I've been trying to look at life from a different perspective lately. For a while I felt sort of lost, or like I just couldn't see things clearly. I liken it to trying to navigate through a forrest. The destination is clear, meaning I can see where I'm supposed to end up, but the trees were thick and there was fog everywhere. So what do we do in a situation like that? We continue to go forward and stick to what we know will probably work.
Why veer off to the left or right when you know the destination is straight ahead? If I run into some sort of obstruction, just side-step it if it's small enough. If it's a big obstruction, like a mountain or something, then climb it. Perseverance is what counts, right?
That was a poor attempt at some imagery in order to convey the fact that I realize that I've been guilty of tunnel vision. I, like most people, refused to look at life in any other light than what I "knew" in my heart to be true. I was stuck in the prison of my own mind. So what I've been trying to do lately is observe humanity as though I were not human--alien, if you will. What would an alien from another planet think of humanity and the things we do?
That's an important question that everyone should ask themselves, because if you understand the implications of it then you'll likely be amazed at what you discover about humanity and yourself. It requires you to throw out all of your conceptions of what is acceptable and true. You have to pretend like you don't believe in whatever it is you believe in, and you have to look at the idea as though you've just heard it for the first time.
Since I've started to do this, my perspective on humanity has changed dramatically. There's so much bullshit out there that people buy into, and if they would just force themselves to look at it objectively then they'd see how ridiculous it all really is.
Take the various forms of killing, for example. There are people who get incredibly incensed over some killing, but they seem to be okay with, or apathetic to, other sorts of killing. It's wrong to kill an innocent person, and we feel like those responsible should be punished for it. So what do we do? We kill the people responsible for it (in some cases). Killing innocent people in war is a bad thing, but we don't really seem to care all that much, because it's war, right? Collateral damage. The only people that cry for justice for the innocent slaughtered in war are those who've been touched by said slaughter, or bleeding heart liberals.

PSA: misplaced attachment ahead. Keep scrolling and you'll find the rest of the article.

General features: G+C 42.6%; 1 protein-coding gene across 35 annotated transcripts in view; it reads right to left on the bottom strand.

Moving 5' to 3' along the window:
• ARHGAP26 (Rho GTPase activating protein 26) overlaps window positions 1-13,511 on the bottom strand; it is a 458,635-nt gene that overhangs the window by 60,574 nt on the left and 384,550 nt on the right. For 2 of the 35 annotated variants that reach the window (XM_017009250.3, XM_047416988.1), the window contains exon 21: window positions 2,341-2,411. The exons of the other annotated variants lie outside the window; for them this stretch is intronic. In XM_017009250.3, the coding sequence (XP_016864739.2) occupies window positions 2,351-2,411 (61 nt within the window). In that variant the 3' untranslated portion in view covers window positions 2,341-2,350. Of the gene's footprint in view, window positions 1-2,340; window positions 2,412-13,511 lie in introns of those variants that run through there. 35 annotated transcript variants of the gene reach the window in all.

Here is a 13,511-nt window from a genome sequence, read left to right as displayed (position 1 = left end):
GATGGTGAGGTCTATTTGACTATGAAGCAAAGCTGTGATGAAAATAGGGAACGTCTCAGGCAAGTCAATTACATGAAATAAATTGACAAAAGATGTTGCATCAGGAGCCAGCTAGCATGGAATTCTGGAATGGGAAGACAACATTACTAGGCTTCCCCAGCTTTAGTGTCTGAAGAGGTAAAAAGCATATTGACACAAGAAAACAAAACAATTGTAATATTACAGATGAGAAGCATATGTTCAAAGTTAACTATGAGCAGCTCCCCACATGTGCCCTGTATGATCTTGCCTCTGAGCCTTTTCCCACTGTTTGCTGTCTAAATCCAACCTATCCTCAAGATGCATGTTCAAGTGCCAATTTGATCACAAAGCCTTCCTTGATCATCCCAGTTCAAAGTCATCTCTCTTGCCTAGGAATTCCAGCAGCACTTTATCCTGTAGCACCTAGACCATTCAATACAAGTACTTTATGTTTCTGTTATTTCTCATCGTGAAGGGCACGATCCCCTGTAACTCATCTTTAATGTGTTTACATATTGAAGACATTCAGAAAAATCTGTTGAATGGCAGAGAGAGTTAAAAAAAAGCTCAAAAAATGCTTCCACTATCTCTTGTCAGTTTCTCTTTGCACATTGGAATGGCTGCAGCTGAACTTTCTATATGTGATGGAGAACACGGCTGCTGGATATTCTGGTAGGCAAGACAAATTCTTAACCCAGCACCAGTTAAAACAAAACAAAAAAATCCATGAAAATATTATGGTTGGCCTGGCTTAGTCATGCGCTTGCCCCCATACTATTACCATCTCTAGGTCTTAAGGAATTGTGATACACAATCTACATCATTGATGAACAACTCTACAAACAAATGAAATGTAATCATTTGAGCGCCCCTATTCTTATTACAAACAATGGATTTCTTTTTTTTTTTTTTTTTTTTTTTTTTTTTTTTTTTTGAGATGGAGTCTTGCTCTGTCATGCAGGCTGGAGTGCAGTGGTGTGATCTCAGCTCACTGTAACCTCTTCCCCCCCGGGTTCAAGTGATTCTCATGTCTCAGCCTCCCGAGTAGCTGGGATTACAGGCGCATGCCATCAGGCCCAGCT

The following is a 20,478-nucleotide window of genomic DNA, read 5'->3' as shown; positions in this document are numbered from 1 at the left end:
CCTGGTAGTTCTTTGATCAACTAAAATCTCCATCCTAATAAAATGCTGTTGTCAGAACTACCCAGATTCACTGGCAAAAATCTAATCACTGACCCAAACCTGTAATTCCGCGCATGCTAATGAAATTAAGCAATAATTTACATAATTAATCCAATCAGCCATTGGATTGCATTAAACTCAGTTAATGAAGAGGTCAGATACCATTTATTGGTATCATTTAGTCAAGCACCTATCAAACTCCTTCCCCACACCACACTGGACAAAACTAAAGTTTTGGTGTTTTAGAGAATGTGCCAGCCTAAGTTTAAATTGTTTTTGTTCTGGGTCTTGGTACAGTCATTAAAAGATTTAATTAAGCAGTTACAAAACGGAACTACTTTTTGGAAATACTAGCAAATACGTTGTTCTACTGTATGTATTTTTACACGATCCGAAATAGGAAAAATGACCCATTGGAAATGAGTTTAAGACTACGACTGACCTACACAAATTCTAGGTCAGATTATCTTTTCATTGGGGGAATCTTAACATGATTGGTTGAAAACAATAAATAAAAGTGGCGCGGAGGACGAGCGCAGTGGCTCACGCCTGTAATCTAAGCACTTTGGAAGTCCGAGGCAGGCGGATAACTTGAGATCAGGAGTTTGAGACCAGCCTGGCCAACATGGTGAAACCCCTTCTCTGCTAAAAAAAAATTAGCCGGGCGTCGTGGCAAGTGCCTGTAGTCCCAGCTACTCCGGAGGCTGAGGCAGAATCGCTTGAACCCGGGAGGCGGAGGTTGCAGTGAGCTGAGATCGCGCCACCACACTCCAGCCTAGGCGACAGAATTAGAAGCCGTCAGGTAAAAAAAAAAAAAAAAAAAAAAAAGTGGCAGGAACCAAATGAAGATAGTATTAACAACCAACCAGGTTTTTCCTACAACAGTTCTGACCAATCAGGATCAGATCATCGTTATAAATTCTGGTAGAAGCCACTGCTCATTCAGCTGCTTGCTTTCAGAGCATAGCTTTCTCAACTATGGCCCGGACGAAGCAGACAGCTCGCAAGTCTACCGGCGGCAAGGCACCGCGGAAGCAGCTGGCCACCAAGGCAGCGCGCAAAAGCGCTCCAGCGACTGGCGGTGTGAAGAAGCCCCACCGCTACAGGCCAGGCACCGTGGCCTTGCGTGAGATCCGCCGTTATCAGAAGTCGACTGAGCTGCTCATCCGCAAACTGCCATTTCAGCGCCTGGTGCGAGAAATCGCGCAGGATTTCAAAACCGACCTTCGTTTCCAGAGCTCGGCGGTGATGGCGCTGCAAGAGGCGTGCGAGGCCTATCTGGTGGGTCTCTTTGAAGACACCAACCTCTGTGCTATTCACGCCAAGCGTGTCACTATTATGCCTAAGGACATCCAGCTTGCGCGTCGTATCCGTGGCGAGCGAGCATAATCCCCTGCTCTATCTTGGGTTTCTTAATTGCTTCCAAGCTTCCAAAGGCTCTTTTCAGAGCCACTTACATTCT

Some people are trying to say that flushing out a zygote, a 2 celled organism with human DNA that has no sentience whatsoever nor the ability to survive on its own, is morally impermissible, but killing a cow--a sentient being that can feel pain, fear, can reproduce and be content chewing on grass and what not--is okay so long as you're doing it "humanely" and for the sake of consuming its flesh.
All life is sacred . . . except for the lives of animals, enemy combatants, "collateral damage," and of awful criminals. Those lives might still be sacred, but they're less sacred than the life of a baby, because the baby is innocent, defenseless. The baby will grow up to have aspirations and do great or terrible things in society, unlike all those innocent "collateral damage," people who were already grown up and had aspirations; unlike the death row inmate, who is incapable of defending himself; unlike the cow that is also innocent and incapable of defending itself.
Am I trying to defend abortion? Not at all. I think it's pretty barbaric. But am I going to sit here and kid myself about how silly it is that we humans try to rationalize the killing that we think is permissible? We do it all the time. We tell ourselves that capital punishment is okay because that criminal is a danger to society. We convince ourselves that collateral damage, although regrettable, is a an inevitability of war so we shouldn't feel too badly about it.
We've got to eat, right? So those cows giving their flesh for our consumption is totally okay.
Killing is never a good thing. Ever. It might benefit society in some way. It might further a goal. Hell, it might even free a people from a maniacal dictator so that the ones left alive can have a better chance at a free existence. Killing might spare a child the shame of being a rape baby. It might save a mother's life. Killing might stop a madman from taking over the world and annihilating the Jews.
But seriously, don't kid yourselves. Some killing might be more legitimate than others, and we might differentiate which killing is more permissable, but it's still killing.
For those of you who will inevitably argue against me and defend capital punishment, let me leave you with a little scenario. Let's say a psychopath brutally murders someone that's very close to you, and he isn't caught. You find him, plot his death, and kill him. Is that murder or not murder? Flip side, he is caught, prosecuted, handed the death sentence, and he's executed. Is that murder or not murder?
In one of those cases, the state would cosnider his death to be the administration of justice, and in the other scenario his death would be perceived as a murder. Free your mind for just a minute and truly think of that objectively.